Under a clear blue sky and with a keen wind behind me, the scene was set for a perfect ride. To one side was the Atlantic Ocean and the other, views of the snow-capped Cantabrian foothills in the distance. For the first time, I could feel the warmth of the winter sun’s rays on my face and felt like I had finally found my rhythm on the bike.
The road gently unfolded through quiet villages, pine forests and farmland pastures before hugging the rugged coastline again.
Immersed in the liberating sensation of just moving through the countryside under self-propelled locomotion at a rhythm that feels completely natural, I had neglected to pay much attention to the route. The increasing frequency of – uphill – switchbacks was the first warning sign. My rather impractical large-scale motorist’s Michelin Map of North Spain soon revealed my folly and I had inadvertently taken a road where a snowy ridge of hills presented themselves, standing between between me and my Paella.
Having invested energy already into the ascent, I didn’t want to turn back. So committed to the climb, I pushed on. Or up. By the time I had reached the top, the sun had set and I was exhausted, stopping only briefly moment to take in the city lights of Bilbao below.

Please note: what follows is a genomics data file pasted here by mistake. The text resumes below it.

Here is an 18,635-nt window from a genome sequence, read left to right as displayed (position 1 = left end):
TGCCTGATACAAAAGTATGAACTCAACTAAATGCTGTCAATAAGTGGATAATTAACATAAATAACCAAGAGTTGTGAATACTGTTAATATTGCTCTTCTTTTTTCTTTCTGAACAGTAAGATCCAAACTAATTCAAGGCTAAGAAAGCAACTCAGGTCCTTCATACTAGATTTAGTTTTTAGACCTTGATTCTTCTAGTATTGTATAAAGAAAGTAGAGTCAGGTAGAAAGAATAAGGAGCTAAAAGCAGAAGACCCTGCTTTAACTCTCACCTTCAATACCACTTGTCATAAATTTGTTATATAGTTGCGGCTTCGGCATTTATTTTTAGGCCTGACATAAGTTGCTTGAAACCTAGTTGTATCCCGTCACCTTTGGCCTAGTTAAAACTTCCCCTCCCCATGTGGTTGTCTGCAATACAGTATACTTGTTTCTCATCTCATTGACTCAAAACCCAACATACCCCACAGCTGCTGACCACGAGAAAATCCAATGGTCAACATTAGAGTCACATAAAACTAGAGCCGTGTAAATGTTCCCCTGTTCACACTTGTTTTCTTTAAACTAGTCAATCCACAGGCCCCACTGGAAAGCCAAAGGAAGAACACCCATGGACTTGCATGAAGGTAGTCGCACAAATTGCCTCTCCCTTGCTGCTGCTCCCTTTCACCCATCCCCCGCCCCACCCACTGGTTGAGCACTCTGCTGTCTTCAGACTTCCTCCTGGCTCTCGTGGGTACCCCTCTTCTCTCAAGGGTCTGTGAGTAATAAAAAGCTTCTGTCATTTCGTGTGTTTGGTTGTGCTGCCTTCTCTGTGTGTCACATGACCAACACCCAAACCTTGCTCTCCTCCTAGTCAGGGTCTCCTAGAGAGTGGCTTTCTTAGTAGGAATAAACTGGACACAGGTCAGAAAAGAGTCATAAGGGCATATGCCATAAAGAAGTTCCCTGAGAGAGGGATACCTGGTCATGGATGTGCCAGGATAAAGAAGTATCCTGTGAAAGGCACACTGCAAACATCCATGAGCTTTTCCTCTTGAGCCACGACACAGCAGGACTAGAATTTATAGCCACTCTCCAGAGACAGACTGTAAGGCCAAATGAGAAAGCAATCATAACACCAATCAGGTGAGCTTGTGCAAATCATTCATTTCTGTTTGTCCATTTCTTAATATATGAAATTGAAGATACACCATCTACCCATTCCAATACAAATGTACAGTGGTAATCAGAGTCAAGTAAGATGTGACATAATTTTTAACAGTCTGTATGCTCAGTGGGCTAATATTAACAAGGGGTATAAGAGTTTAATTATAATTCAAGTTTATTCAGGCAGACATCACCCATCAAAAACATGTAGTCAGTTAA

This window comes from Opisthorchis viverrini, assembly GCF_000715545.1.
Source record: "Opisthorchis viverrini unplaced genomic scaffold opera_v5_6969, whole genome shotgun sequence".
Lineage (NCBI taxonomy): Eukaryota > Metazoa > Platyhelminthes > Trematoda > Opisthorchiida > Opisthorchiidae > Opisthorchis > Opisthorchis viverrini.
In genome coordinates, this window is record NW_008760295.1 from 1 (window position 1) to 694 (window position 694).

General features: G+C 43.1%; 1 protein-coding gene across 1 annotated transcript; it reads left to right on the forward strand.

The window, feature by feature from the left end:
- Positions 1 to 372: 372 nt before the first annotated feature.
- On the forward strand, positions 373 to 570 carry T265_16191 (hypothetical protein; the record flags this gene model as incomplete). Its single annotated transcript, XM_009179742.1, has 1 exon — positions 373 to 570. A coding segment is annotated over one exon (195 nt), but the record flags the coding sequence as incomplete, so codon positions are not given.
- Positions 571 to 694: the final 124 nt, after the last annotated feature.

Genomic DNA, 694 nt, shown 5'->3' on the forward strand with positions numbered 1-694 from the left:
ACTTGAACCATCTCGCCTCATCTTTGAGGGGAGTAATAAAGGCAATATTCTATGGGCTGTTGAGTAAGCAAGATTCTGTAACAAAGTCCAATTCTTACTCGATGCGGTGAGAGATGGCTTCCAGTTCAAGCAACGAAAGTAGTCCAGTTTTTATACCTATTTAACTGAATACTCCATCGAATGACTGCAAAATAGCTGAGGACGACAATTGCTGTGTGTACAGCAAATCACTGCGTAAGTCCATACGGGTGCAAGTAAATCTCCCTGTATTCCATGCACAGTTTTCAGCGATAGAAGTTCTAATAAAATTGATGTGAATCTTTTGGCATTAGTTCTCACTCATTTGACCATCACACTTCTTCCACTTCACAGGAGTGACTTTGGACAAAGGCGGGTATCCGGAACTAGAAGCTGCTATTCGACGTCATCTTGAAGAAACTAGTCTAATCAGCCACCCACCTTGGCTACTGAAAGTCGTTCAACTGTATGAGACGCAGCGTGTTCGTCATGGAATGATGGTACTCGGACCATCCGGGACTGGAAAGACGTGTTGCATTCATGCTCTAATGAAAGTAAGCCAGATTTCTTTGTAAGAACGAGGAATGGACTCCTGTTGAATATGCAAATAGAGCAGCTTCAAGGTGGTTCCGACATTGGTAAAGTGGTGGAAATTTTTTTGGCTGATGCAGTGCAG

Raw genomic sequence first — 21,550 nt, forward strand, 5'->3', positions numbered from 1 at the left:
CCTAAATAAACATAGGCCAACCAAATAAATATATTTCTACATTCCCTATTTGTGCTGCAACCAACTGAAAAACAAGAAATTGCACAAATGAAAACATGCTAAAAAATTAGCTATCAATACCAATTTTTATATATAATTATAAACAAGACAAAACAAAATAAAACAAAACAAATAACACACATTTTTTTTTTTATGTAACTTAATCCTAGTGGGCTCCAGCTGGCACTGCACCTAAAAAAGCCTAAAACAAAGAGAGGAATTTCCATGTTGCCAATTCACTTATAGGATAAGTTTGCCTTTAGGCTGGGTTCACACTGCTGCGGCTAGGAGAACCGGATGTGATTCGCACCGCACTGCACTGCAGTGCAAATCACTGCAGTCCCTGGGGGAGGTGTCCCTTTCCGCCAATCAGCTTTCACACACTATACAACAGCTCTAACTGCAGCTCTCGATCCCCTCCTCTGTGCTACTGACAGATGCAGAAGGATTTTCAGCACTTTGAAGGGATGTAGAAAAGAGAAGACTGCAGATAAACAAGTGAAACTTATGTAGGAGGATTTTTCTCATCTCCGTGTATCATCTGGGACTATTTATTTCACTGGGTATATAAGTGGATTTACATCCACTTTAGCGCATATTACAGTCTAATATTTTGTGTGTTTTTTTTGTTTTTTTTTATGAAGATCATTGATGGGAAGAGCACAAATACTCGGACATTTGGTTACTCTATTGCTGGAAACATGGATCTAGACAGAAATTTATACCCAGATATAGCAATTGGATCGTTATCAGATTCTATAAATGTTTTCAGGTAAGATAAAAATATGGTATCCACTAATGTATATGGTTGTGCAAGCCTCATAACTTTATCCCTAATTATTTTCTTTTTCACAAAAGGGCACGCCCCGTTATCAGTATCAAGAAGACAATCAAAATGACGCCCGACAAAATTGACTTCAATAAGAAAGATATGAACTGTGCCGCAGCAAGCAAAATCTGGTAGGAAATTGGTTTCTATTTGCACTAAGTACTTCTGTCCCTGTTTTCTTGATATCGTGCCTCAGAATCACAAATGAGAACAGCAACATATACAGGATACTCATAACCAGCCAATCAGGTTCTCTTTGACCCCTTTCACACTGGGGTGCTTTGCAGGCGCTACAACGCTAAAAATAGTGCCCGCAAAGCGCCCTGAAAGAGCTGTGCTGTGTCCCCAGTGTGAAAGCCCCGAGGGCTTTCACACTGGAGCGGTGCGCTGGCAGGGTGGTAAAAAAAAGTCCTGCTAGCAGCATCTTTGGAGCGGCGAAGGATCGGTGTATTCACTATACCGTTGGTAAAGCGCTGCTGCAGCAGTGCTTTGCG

Now, it says in the Thorn brochure that the Schmidt 6v hub-dynamo headlight encourages ‘spirited’ riding at night. They certainly aren’t wrong. In fact, it is so bright that oncoming motorists will dip their headlights, no doubt in some confusion as to the source of the 3 LED high-power single beam. The brilliant Schmidt lighting the way, I felt the adrenalin rush of negotiating the downhill twists and turns into downtown Bilbao, sensing the Sherpa wanting to accelerate. On the way down, I manage to pass a clapped-out old lorry which had been belching out noxious fumes in my face for over a slow mile. In the process of performing this unorthodox overtaking manoeuvre before the next 180 degree switchback, my 26″ Rigida Andra 30 Carbide rims unfortunately took the full force of a well primed wheel-slaying pothole. Net result: Buckled rear wheel. On Day 5.
Limping into the outskirts of Bilbao my energy finally runs out. With my paella becoming distinctly less a reality by the second, in possession of an discombobulated rear wheel and the mercury dropping fast, I dive into the nearest budget ‘reasonably priced hotel’.
The irony was not lost on me: